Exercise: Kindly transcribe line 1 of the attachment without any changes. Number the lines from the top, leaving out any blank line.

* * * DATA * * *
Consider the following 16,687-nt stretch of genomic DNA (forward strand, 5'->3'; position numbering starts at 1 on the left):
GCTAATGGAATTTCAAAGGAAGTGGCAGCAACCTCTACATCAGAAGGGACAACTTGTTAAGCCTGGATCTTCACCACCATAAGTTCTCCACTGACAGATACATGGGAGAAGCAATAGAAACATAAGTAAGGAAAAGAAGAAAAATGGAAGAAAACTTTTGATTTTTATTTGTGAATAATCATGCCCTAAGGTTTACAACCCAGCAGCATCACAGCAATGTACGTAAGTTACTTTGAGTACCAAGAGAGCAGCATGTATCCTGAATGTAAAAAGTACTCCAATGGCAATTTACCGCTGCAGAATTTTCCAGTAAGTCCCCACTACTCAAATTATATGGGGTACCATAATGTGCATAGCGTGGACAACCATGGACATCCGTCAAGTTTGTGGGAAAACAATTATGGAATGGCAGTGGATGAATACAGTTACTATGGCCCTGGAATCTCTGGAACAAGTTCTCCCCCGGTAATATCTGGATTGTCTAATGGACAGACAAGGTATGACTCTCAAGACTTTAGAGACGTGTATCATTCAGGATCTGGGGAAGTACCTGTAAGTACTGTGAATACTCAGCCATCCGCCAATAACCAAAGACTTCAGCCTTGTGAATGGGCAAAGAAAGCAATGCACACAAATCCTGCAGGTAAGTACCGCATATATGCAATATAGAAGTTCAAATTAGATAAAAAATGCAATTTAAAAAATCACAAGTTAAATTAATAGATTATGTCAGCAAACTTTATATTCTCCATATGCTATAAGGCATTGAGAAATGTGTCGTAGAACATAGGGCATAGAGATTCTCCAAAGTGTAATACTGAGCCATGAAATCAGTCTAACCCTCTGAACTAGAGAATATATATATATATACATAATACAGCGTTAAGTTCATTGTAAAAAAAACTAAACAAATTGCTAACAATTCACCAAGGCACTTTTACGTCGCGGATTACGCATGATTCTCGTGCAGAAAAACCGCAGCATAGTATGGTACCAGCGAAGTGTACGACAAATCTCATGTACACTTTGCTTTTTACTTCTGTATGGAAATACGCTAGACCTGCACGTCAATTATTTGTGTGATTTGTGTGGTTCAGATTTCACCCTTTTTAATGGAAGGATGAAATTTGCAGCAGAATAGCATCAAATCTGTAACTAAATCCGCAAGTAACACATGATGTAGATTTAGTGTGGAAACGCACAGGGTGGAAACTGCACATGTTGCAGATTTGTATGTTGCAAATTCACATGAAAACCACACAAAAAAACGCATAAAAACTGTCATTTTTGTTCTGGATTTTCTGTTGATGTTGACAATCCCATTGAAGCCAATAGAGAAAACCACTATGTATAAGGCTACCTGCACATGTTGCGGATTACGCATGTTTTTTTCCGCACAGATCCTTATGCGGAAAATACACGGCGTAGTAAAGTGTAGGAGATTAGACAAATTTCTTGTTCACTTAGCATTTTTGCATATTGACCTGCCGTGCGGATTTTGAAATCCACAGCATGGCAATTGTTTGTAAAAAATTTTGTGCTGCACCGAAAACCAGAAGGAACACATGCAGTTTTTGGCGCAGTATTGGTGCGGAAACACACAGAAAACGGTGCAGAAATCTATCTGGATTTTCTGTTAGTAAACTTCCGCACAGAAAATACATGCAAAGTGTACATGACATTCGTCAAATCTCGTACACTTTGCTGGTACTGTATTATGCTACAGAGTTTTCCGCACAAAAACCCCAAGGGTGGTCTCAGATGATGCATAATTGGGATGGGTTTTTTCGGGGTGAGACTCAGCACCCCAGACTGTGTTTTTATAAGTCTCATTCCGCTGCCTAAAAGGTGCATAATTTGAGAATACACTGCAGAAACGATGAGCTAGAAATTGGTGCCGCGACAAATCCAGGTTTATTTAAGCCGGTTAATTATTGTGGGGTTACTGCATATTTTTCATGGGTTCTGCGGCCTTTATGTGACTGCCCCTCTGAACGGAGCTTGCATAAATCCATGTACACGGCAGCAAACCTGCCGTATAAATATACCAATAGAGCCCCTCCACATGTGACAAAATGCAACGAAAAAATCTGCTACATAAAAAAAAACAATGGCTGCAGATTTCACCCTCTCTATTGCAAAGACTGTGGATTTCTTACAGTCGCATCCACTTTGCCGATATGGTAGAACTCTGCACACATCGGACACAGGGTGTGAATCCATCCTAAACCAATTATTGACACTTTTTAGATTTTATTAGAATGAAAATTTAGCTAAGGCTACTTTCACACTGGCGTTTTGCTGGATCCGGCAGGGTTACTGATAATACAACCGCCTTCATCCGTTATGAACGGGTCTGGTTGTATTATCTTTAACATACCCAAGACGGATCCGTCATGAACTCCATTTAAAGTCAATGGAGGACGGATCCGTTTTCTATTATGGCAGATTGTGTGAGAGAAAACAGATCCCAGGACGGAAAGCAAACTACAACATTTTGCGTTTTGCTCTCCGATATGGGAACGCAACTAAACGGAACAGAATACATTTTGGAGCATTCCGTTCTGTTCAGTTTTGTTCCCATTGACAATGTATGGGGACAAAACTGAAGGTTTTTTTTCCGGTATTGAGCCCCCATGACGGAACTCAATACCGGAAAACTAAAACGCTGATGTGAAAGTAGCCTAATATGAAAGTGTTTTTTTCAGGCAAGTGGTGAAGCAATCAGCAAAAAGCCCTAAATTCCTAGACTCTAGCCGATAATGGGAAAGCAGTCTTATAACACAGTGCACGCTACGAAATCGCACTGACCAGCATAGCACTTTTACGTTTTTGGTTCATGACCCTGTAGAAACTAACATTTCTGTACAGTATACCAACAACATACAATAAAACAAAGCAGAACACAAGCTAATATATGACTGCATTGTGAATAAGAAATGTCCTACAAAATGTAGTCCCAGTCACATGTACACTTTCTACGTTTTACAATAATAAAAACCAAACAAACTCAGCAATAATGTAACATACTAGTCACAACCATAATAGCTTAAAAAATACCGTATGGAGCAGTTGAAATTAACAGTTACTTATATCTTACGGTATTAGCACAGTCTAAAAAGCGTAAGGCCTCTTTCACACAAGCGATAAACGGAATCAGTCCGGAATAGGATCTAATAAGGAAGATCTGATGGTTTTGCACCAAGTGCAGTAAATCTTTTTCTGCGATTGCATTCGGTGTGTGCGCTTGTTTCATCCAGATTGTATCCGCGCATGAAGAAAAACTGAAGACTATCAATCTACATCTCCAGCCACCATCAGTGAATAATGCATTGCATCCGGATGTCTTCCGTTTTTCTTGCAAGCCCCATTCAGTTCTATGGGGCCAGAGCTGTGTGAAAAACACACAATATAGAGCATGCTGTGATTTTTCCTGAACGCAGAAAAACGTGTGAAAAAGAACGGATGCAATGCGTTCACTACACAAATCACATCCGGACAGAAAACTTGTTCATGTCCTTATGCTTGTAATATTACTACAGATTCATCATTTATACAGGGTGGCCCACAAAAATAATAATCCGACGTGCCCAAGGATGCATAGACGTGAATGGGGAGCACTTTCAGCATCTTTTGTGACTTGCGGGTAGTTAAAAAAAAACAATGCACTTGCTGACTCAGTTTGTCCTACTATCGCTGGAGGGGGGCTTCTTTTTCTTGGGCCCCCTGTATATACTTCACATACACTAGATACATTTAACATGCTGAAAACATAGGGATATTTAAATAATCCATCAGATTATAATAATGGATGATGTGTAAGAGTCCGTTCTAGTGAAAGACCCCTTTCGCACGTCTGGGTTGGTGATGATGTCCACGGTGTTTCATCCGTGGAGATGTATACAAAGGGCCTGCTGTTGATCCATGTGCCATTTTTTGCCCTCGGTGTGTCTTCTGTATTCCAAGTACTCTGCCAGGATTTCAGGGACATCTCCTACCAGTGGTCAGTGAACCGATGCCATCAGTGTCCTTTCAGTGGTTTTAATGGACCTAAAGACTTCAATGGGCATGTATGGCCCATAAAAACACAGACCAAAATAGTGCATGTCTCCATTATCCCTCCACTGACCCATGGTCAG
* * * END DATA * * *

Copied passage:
Consider the following 16,687-nt stretch of genomic DNA (forward strand, 5'->3'; position numbering starts at 1 on the left):